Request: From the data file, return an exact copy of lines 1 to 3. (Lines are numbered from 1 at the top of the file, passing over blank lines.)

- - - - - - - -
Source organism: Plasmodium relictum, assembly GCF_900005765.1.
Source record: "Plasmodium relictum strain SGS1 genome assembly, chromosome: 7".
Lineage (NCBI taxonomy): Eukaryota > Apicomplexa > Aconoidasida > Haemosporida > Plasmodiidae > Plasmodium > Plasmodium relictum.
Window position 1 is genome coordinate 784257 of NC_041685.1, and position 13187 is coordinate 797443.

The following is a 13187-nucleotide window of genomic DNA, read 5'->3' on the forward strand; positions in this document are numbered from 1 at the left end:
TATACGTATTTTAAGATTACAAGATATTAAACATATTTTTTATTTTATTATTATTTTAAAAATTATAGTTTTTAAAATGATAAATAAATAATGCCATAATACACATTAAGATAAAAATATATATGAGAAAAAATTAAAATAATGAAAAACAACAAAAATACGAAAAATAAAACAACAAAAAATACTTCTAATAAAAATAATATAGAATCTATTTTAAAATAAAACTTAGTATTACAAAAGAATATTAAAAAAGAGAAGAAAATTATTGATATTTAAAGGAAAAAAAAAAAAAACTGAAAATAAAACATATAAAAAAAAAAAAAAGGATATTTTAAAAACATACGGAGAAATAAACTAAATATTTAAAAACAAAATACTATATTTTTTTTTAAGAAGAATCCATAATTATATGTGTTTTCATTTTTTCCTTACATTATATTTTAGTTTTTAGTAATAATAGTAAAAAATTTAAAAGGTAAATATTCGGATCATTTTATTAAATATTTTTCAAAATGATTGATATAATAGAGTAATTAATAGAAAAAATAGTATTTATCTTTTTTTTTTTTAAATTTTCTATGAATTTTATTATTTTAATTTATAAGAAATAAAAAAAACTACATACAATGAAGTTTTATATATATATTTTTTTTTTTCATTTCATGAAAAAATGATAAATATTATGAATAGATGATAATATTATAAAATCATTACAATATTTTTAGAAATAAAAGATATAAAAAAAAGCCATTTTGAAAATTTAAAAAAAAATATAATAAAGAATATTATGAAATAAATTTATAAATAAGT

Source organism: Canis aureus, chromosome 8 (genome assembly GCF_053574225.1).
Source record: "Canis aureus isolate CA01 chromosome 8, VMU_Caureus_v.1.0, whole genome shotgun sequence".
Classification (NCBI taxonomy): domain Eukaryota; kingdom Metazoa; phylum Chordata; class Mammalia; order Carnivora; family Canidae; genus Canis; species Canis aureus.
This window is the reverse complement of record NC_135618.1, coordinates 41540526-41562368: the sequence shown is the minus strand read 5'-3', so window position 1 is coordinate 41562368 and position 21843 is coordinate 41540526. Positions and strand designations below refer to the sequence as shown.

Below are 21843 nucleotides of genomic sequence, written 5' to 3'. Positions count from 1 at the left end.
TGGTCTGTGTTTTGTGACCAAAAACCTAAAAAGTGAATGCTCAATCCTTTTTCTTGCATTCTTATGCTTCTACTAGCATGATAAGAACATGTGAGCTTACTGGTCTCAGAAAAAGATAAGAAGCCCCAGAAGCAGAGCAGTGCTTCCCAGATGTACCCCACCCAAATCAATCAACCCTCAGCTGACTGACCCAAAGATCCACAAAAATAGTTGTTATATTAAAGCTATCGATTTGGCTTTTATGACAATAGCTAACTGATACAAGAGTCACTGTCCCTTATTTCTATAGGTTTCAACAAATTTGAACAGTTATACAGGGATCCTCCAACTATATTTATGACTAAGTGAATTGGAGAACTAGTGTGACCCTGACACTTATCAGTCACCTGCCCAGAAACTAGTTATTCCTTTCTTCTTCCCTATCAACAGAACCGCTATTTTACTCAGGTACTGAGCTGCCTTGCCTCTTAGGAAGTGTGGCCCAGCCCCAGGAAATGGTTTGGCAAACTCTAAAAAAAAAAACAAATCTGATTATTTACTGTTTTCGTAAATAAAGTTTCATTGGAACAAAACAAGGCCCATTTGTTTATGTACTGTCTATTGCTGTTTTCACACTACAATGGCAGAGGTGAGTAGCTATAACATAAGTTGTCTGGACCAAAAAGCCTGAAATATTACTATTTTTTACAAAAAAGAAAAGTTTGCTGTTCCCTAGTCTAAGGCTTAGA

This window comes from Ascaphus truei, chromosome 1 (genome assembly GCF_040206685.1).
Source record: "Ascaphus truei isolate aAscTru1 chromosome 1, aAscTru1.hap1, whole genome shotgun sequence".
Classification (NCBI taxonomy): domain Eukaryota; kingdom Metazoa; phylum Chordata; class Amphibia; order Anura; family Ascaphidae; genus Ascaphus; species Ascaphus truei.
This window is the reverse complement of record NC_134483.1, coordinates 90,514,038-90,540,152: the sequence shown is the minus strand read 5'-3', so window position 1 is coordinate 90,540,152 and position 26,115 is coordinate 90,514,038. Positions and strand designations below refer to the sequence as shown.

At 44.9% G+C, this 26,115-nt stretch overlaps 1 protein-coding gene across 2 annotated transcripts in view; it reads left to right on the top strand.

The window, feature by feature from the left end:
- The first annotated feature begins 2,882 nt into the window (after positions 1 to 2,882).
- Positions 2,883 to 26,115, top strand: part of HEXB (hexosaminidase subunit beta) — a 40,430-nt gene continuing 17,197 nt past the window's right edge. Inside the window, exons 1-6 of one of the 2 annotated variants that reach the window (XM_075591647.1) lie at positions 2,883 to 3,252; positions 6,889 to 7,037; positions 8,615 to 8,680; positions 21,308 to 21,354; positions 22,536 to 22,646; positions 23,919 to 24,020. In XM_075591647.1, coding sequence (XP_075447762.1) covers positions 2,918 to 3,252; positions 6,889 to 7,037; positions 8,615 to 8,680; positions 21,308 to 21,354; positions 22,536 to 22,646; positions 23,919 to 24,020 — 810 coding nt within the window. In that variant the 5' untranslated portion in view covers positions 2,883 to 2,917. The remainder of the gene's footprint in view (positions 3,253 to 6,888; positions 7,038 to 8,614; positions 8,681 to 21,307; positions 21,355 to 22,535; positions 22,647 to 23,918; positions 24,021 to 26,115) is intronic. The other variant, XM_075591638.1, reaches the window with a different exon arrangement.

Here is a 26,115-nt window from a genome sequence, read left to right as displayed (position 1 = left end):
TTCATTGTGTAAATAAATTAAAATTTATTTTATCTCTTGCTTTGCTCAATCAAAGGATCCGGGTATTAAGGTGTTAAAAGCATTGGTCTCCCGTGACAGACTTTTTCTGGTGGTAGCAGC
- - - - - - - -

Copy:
Source organism: Plasmodium relictum, assembly GCF_900005765.1.
Source record: "Plasmodium relictum strain SGS1 genome assembly, chromosome: 7".
Lineage (NCBI taxonomy): Eukaryota > Apicomplexa > Aconoidasida > Haemosporida > Plasmodiidae > Plasmodium > Plasmodium relictum.